Bodo Illgner was one of the most iconic and successful goalkeepers in the eighties and nineties. He arrived at Real Madrid six years after lifting the 1990 World Cup with Germany but while he enjoyed some fantastic years at Köln, he did not have the opportunity to lift club trophies in Germany. But it took him just one year to address that in Spain.
Speaking to IBTimes UK, he analyses Saturday's (3 June) Champions League final between Los Blancos and Juventus.
It is exactly the same final Real Madrid won in 1998, with the 50-year-old in the starting XI that evening. "Real Madrid was a very special club for me although I must admit my years at Köln, when we clashed for the titles with Bayern Munich, were fantastic as well. We had five players playing for the German national team when we won the 1990 World Cup, I enjoyed it very much.
"Later on, the club was not able to keep pace, the chance to sign for Real Madrid was fascinating for me. The stadium and fans were simply fantastic, what an atmosphere Santiago Bernabéu has! During my best years at Köln I was not able to win a title and just a year after arriving at Spain I won La Liga and then the Champions League the following season."
Some might say Real Madrid are not carrying as much pressure as Juventus in the Cardiff final, taking into account the fact they have won the trophy twice in the last three years. But obviously, those people do not know how Real Madrid works. "Twenty years ago, when I arrived at Madrid, the club was not playing in European competitions. Still, people were telling us: 'You must win the Champions League'. They wanted the seventh title badly. I thought: 'Well, step by step, first let's win La Liga.' The club had not lifted the European trophy since 1966, it was really, really necessary for us to beat Juventus in 1998."
Real Madrid won 1-0 with a goal from Pedja Mijatovic that night, rescuing their campaign after finishing fourth in Spain's top flight. It was a tough season and a tough match. "Juventus were the favourites, with big players such as Zinedine Zidane and Alessandro del Piero. Definitely, we felt the pressure, the pressure was there. It was huge for us because we performed horribly in La Liga.
"The big chance to save the season was that huge win at the Amsterdam Arena. The pressure was very, very high, the Santiago Bernabéu is a stadium where you feel the pressure but I also felt the support of the coach, Fabio Capello, and I felt very confident. I think that it helped that, in the beginning, I was not able to understand or read everything."
This time, the odds are against Juventus. Real Madrid have been widely backed to lift the trophy but Illgner is wary of the favourite label. "Chances are 50-50 for both clubs. We were the outsiders in 1998 and right now I would be tempted to say Real Madrid are favourites but again... look what happened 19 years ago. Nobody has lifted the trophy twice in a row, that speaks in favour of Real Madrid and you can realise what the club is really doing. What I can say is that the will, the spirit Real Madrid has in this competition, makes them favourites."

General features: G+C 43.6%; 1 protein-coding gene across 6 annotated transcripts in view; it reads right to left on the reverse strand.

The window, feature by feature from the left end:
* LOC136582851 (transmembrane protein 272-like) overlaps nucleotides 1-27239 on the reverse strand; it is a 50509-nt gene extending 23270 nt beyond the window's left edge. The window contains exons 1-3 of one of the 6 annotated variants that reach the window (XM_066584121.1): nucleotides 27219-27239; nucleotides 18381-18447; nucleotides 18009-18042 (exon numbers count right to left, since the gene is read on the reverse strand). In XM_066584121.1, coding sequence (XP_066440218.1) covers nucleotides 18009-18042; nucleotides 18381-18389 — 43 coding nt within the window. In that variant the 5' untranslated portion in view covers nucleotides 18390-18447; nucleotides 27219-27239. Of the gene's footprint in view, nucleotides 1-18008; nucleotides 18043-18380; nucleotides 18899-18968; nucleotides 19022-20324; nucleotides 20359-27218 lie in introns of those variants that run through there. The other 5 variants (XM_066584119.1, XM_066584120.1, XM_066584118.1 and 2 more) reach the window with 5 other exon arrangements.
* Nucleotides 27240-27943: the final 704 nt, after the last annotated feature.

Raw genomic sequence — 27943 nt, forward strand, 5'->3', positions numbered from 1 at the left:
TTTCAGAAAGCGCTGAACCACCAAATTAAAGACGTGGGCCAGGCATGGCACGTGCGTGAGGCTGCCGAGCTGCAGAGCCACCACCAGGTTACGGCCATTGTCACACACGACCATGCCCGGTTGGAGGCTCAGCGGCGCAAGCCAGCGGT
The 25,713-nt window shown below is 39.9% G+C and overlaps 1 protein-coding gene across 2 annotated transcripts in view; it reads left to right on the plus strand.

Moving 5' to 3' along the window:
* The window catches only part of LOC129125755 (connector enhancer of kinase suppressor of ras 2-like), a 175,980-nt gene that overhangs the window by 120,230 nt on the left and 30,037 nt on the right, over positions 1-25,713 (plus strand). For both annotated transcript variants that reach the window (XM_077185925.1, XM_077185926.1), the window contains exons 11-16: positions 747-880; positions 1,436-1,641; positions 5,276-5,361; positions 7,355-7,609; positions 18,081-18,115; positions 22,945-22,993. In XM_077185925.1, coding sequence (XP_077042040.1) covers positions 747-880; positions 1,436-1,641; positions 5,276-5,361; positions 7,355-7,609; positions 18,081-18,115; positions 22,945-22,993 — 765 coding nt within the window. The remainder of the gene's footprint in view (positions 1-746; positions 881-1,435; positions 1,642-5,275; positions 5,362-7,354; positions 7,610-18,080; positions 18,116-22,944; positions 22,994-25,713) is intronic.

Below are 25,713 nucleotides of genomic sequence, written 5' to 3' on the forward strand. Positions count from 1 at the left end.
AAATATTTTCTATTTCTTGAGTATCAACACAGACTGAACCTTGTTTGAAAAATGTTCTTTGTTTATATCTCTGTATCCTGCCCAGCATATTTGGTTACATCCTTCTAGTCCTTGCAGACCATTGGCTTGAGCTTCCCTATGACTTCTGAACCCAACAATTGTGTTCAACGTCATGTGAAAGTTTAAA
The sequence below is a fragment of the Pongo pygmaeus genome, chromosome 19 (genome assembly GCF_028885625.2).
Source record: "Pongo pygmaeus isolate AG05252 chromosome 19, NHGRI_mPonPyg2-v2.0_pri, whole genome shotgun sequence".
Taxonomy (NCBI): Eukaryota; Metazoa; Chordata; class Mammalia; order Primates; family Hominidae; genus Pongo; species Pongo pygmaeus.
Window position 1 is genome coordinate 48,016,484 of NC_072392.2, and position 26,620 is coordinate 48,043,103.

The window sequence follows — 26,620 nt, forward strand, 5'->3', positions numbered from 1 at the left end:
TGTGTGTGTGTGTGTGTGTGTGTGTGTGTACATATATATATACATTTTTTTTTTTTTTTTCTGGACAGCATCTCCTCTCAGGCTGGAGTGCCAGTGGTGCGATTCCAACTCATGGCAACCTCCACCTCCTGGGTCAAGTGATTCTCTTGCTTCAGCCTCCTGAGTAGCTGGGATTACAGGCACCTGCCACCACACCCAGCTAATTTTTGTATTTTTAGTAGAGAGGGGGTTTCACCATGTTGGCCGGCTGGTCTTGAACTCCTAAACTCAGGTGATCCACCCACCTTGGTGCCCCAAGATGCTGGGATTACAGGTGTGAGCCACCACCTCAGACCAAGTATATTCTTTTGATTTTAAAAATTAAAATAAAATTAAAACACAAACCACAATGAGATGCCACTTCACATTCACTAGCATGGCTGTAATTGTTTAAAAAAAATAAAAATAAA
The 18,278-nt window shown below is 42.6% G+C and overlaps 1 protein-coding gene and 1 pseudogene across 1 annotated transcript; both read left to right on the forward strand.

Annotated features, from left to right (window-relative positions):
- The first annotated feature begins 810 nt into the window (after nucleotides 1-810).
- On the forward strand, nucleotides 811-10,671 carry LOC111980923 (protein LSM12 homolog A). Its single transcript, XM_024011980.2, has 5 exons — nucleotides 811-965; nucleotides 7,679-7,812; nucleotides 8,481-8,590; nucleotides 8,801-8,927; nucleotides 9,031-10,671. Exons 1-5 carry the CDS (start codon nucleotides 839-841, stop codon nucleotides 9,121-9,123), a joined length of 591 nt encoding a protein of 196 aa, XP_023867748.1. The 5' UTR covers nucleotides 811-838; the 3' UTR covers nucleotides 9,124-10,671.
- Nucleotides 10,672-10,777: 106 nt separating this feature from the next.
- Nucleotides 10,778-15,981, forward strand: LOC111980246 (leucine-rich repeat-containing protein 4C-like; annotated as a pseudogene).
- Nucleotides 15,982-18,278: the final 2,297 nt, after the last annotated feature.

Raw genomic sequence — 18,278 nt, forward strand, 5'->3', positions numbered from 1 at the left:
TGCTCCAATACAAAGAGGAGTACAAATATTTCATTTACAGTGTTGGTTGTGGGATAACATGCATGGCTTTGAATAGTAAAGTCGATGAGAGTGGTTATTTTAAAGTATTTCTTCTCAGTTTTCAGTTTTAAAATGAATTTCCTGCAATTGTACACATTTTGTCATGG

Much has been written about Zidane during his tenure as a manager. But many subscribe to Illgner's view on how the Frenchman has handled this season. "The rotation has been great. But always keep in mind that in order to rotate, you need good players. And in that so called B-team or second-choice team, there are superb players who are performing really well whenever they show why they are at the club. It is important to remark how the club has handled Cristiano Ronaldo. He is much fresher than any other previous seasons, he is at peak form and I think he will be much more important than years before at this stage of the season."
Illgner also speaks highly of one of his compatriots at his former club. "Toni Kroos is the best midfielder in the world alongside Luka Modric and Andrés Iniesta. It is hard to define him because even though he is a pretty offensive player he has more defensive duties at Real Madrid. Due to the number of offensive players [around him], Kroos has to make some sacrifices, and sometimes it is not as visible, but definitely, he is a superb player".
Times are changing
Born in Koblenz, Illgner was among the best goalkeepers in the world during his two decades at the top. But times are changing in football. "The game is getting faster and faster and if you see now games from the 90s, 80s, or 70s, the difference in speed is acceptable. The ban on the back pass had a big impact on the game and, moreover, for goalkeepers. Because right now, with the exception of Gianluigi Buffon or Iker Casillas, who grew up with the previous rules, the rest of the best goalkeepers in the world are getting better and better with their feet, almost like an outfield player. Plus, if you compare my era with football nowadays, you realise that the sporting companies are developing footballs that are more difficult for goalkeepers to catch.
"I hope that Real Madrid put pressure, high pressure, on Juventus' defence; I think that their three defenders are not the best with the ball at their feet. In fact, that was the key to our 1998 victory against Juventus. We had better footballers in the defence, such as Fernando Hierro or Manolo Sanchís, and Juventus did not have those kind of players in the back. I think that will be the key. Scoring right away from the beginning would be fantastic, but I fear that we see a long 0-0 game."